I focused an inordinate amount of time and attention on Wikipedia’s List of U.S. State Nicknames as I wrote the Comparison Nicknames article. That wasn’t the original intent of the effort however, just an interesting byproduct somehow spinning into its own topic. I’d been working on something else, something finally revealed today. It all began when an obvious fact presented itself to me in a new way. There was a major road nearby that ran for about 25 miles from Arlington to Great Falls in Virginia named Old Dominion Drive. So what, I figured, my entire lifetime up until a few days ago. Then I recalled that Virginia’s nickname was the Old Dominion State. The connection should have been completely apparent to me years ago although I’d overlooked it somehow. I’ve never claimed to be the brightest kid in class.
That led me to wonder whether or not at least one street in every state incorporated its nickname. I needed to know every state nickname first and that led me to the list on Wikipedia, sparking the whole chain of events that brought us here today after the earlier tangent. Only two states didn’t have official nicknames, Alabama and Wisconsin. I called Dealer’s Choice for those and selected Heart of Dixie and the Badger State respectively, finding streets named for each of them without any trouble. It surprised me how quickly I discovered streets even for the most bizarre of nicknames such as Show Me Lane in Camdenton, Missouri (map).
Most were ridiculously easy and provided an abundance of choices. I selected one per state somewhat randomly because I didn’t want to add every occurrence to the map. I supposed I rationalized that as wanting to prevent cluttering although the real reason involved laziness. Fifty waypoints seemed enough. Better examples (e.g., longer, more significant roads) likely existed and 12MC readers should feel free to add their favorites in the comments if they feel their home state may have been slighted. Readers outside of the United States can play the game too. Good luck finding "The Land of Seed and Honey" Street in Saskatchewan, though.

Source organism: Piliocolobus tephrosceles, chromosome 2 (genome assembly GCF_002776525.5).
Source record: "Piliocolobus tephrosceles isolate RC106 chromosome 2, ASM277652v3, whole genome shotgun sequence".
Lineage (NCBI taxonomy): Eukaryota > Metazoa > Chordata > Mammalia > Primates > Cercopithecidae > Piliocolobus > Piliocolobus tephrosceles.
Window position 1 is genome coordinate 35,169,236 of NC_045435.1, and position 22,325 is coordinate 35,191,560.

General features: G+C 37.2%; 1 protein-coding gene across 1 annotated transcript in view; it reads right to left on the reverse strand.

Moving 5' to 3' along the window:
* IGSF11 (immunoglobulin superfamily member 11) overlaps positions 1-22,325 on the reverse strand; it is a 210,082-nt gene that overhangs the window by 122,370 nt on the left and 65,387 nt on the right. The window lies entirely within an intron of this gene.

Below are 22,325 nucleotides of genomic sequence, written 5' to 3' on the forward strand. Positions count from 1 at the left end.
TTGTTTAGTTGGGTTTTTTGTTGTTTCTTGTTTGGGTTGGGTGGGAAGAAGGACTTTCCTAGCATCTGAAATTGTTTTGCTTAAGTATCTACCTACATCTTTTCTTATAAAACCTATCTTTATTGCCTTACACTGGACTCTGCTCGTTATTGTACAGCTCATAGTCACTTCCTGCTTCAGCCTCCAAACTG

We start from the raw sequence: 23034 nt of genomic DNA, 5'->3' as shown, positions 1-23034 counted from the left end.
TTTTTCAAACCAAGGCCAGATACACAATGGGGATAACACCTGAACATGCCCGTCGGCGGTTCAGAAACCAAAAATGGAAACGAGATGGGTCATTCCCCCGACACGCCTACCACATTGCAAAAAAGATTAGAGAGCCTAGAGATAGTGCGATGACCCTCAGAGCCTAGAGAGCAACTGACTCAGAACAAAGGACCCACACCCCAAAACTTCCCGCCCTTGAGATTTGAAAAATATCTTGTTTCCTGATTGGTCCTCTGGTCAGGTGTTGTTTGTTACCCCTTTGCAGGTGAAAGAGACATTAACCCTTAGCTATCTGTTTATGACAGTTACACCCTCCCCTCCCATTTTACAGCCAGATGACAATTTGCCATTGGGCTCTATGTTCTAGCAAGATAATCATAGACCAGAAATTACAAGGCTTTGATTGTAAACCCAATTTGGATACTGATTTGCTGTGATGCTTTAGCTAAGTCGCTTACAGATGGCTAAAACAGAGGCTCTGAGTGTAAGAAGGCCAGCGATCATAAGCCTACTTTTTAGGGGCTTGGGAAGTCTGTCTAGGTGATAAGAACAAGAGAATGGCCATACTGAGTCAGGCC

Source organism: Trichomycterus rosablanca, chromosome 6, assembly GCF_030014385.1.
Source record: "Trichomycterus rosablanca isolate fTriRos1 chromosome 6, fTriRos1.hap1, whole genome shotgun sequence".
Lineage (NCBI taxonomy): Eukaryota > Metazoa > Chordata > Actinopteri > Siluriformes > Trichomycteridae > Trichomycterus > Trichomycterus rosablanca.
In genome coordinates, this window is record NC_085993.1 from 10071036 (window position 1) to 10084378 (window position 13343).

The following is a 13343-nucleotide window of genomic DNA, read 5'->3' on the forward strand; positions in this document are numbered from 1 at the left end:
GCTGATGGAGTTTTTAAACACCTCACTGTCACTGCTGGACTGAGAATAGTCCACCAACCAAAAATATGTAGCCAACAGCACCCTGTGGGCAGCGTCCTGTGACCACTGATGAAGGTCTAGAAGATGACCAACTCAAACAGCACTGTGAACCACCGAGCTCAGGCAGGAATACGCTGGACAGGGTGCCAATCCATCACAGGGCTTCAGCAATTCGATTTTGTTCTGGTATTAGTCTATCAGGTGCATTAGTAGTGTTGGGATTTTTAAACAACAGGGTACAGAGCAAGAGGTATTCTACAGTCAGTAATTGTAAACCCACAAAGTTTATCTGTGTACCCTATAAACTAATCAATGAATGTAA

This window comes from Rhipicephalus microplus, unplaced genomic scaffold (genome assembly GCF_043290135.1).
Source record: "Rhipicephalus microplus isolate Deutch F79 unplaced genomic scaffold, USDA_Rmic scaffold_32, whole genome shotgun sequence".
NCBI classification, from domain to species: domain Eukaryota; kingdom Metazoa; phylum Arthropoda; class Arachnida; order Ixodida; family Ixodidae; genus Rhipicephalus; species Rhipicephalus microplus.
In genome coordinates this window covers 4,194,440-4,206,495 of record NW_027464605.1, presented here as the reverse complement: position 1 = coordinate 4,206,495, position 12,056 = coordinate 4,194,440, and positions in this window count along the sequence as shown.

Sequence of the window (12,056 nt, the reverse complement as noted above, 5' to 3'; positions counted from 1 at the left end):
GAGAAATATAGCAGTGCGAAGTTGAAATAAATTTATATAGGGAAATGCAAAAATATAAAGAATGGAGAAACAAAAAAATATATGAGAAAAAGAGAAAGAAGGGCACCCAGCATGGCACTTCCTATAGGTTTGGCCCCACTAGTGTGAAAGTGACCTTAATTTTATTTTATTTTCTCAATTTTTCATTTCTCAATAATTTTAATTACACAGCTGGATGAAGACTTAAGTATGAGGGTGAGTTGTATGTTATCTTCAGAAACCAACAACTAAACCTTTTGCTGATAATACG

The easiest might have been Delaware. How could I possibly mark every nicknamed street in Delaware? The state called itself the First State. As the state explained,
Delaware is known by this nickname due to the fact that on December 7, 1787, it became the first of the 13 original states to ratify the U.S. Constitution. "The First State" became the official State nickname on May 23, 2002 following a request by Mrs. Anabelle O’Malley’s First Grade Class at Mt. Pleasant Elementary School. Delaware Code Title 29 § 318
I was a bit surprised that it didn’t become the official nickname until 2002 although kudos to the kids at Mt. Pleasant Elementary School. However, this resulted in any 1st Street in Delaware sharing a commonality with the state nickname. There must have been hundreds of them. The only thing that might possibly have been worse would have been if Maine had called itself the Main State (it didn’t thank goodness, it selected the Pine Tree State instead). I took a more complicated route and found a few that represented the entire state nickname, for example an actual First State Boulevard in Wilmington (map).
Why Atlanta Sucks by treybunn2 on Flickr (cc)
Georgia presented an interesting situation as the Peach State. There were so many Peachtree Streets and variants in its capital city of Atlanta that it became a running joke years ago. By some estimates, there were at least 71 separate occurrences of Peachtree in the city. However, Georgia wasn’t the Peachtree State, it was the Peach State. Oddly enough, there were very few Peach Streets minus the tree although I did manage to find several and I even found one with the full name, Peach State Drive in the town of Adel (map).
Boston – Boston University: The Castle by Wally Gobetz on Flickr (cc)
Most of the states did not include a street with the full nickname, specifically dropping the "state" portion from the street name. Hawaii, as an example, had an Aloha Drive although no Aloha State Drive, and so on. Nonetheless, several did as noted previously for Delaware and Georgia. The best example may have been Massachusetts. The Bay State had a Bay State Road in Boston that actually traversed a significant place, the campus of Boston University (map). Most of the other examples were stubby little roads serving industrial parks, shopping centers or a few rural homes.